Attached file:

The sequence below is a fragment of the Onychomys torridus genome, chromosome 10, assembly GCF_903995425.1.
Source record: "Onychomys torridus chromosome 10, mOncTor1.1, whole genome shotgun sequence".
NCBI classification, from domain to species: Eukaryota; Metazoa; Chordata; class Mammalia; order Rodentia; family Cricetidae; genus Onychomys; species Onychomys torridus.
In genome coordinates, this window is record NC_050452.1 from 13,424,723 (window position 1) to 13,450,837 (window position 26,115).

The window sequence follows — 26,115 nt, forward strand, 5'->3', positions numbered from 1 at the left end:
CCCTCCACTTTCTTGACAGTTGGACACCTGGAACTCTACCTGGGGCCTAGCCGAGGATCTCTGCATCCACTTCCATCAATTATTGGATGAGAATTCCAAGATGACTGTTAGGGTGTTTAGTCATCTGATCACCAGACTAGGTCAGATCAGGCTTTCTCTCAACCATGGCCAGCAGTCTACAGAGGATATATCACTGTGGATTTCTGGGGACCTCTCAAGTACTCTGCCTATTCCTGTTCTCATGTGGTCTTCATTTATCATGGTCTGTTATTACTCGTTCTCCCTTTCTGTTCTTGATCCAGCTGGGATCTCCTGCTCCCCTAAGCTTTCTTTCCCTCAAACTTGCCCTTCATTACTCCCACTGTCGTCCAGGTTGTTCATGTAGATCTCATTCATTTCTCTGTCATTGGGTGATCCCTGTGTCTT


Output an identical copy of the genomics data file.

The sequence below is a fragment of the Onychomys torridus genome, chromosome 10, assembly GCF_903995425.1.
Source record: "Onychomys torridus chromosome 10, mOncTor1.1, whole genome shotgun sequence".
NCBI classification, from domain to species: Eukaryota; Metazoa; Chordata; class Mammalia; order Rodentia; family Cricetidae; genus Onychomys; species Onychomys torridus.
In genome coordinates, this window is record NC_050452.1 from 13,424,723 (window position 1) to 13,450,837 (window position 26,115).

The window sequence follows — 26,115 nt, forward strand, 5'->3', positions numbered from 1 at the left end:
CCCTCCACTTTCTTGACAGTTGGACACCTGGAACTCTACCTGGGGCCTAGCCGAGGATCTCTGCATCCACTTCCATCAATTATTGGATGAGAATTCCAAGATGACTGTTAGGGTGTTTAGTCATCTGATCACCAGACTAGGTCAGATCAGGCTTTCTCTCAACCATGGCCAGCAGTCTACAGAGGATATATCACTGTGGATTTCTGGGGACCTCTCAAGTACTCTGCCTATTCCTGTTCTCATGTGGTCTTCATTTATCATGGTCTGTTATTACTCGTTCTCCCTTTCTGTTCTTGATCCAGCTGGGATCTCCTGCTCCCCTAAGCTTTCTTTCCCTCAAACTTGCCCTTCATTACTCCCACTGTCGTCCAGGTTGTTCATGTAGATCTCATTCATTTCTCTGTCATTGGGTGATCCCTGTGTCTT